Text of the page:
The objective of this study was to explore neonatal skin injury period prevalence, classification, and risk factors. Skin injury period prevalence over 9 months and χ2, Mann-Whitney U, and independent-samples t tests compared injured and noninjured neonates, with P values less than .05 considered statistically significant. Injury prediction models were developed using Classification and Regression Tree (CART) analysis for the entire cohort and separately for those classified as high or low acuity. The study took place in 3 Australian and New Zealand units. Neonates enrolled (N = 501) had a mean birth gestational age of 33.48 ± 4.61 weeks and weight of 2138.81 ± 998.92 g. Of the 501 enrolled neonates, 206 sustained skin injuries (41.1%), resulting in 391 injuries to the feet (16.4%; n = 64), cheek (12.5%; n = 49), and nose (11.3%; n = 44). Medical devices were directly associated with 61.4% (n = 240) of injuries; of these medical devices, 50.0% (n = 120) were unable to be repositioned and remained in a fixed position for treatment duration. The strongest predictor of skin injury was birth gestation of 30 weeks or less, followed by length of stay of more than 12 days, and birth weight of less than 1255 g. Prediction for injury based on illness acuity identified neonates less than 30 weeks’ gestation and length of stay more than 39 days were at a greater risk (high acuity), as well as neonates less than 33 weeks’ gestation and length of stay of more than 9 days (low acuity). More than 40% of hospitalized neonates acquired skin injury, of which the majority skin injuries were associated with medical devices required to sustain life. Increased neonatal clinician education and improved skin injury frameworks, informed by neonatal epidemiological data, are vital for the development of effective prevention strategies.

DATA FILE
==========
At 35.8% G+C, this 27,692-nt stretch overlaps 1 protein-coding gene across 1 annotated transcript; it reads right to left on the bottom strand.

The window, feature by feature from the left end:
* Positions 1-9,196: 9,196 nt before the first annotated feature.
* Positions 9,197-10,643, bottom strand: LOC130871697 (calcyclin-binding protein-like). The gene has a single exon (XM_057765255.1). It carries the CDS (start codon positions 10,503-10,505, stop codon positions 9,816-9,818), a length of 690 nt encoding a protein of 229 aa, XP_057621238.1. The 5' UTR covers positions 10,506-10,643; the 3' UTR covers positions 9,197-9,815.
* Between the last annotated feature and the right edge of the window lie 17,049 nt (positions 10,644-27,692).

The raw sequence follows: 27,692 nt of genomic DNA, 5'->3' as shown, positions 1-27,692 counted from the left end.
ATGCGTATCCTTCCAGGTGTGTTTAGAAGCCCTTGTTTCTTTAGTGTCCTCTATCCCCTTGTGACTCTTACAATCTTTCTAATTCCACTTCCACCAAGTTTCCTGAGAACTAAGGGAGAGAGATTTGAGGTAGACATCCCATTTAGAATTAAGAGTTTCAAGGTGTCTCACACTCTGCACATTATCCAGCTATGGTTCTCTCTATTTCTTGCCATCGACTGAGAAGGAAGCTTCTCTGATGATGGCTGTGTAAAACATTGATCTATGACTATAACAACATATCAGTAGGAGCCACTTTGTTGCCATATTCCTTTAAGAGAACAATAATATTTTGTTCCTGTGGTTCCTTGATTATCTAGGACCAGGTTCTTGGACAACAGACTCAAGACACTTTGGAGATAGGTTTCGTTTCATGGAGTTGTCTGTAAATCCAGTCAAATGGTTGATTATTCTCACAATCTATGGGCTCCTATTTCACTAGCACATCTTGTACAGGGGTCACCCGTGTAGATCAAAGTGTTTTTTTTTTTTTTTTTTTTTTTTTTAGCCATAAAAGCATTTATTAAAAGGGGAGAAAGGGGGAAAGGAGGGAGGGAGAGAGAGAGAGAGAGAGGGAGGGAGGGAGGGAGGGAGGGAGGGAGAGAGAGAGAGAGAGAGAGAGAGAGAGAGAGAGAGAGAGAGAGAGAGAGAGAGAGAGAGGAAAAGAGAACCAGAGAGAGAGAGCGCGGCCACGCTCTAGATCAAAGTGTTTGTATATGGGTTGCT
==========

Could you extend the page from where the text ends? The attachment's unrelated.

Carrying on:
The Journal of Perinatal & Neonatal Nursing: Fresh Perspectives on Hospital-Acquired Neonatal Skin Injury Period Prevalence From a Multicenter Study: Length of Stay, Acuity, and Incomplete Course of Antenatal Steroids